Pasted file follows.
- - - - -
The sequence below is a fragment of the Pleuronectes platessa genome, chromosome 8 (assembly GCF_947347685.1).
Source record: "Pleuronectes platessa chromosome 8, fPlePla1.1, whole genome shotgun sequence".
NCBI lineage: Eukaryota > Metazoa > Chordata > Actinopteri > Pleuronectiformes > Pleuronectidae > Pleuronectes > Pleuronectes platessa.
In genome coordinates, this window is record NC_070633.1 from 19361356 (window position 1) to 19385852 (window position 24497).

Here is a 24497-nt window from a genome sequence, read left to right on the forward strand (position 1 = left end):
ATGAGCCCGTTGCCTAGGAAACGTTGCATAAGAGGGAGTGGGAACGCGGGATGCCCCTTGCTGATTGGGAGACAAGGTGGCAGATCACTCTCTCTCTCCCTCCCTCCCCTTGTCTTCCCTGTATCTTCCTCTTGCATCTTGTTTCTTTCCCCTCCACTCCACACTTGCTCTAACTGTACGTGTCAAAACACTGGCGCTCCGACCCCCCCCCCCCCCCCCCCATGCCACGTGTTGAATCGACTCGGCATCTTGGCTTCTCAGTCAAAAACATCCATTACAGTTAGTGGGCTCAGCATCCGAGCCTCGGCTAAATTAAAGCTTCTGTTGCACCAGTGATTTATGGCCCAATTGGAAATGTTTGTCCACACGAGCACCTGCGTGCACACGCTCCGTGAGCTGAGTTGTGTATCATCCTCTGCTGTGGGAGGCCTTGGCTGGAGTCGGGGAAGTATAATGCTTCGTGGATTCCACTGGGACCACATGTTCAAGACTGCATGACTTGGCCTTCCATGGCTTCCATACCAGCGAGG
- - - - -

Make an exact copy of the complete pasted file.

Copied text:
The sequence below is a fragment of the Pleuronectes platessa genome, chromosome 8 (assembly GCF_947347685.1).
Source record: "Pleuronectes platessa chromosome 8, fPlePla1.1, whole genome shotgun sequence".
NCBI lineage: Eukaryota > Metazoa > Chordata > Actinopteri > Pleuronectiformes > Pleuronectidae > Pleuronectes > Pleuronectes platessa.
In genome coordinates, this window is record NC_070633.1 from 19361356 (window position 1) to 19385852 (window position 24497).

Here is a 24497-nt window from a genome sequence, read left to right on the forward strand (position 1 = left end):
ATGAGCCCGTTGCCTAGGAAACGTTGCATAAGAGGGAGTGGGAACGCGGGATGCCCCTTGCTGATTGGGAGACAAGGTGGCAGATCACTCTCTCTCTCCCTCCCTCCCCTTGTCTTCCCTGTATCTTCCTCTTGCATCTTGTTTCTTTCCCCTCCACTCCACACTTGCTCTAACTGTACGTGTCAAAACACTGGCGCTCCGACCCCCCCCCCCCCCCCCCCATGCCACGTGTTGAATCGACTCGGCATCTTGGCTTCTCAGTCAAAAACATCCATTACAGTTAGTGGGCTCAGCATCCGAGCCTCGGCTAAATTAAAGCTTCTGTTGCACCAGTGATTTATGGCCCAATTGGAAATGTTTGTCCACACGAGCACCTGCGTGCACACGCTCCGTGAGCTGAGTTGTGTATCATCCTCTGCTGTGGGAGGCCTTGGCTGGAGTCGGGGAAGTATAATGCTTCGTGGATTCCACTGGGACCACATGTTCAAGACTGCATGACTTGGCCTTCCATGGCTTCCATACCAGCGAGG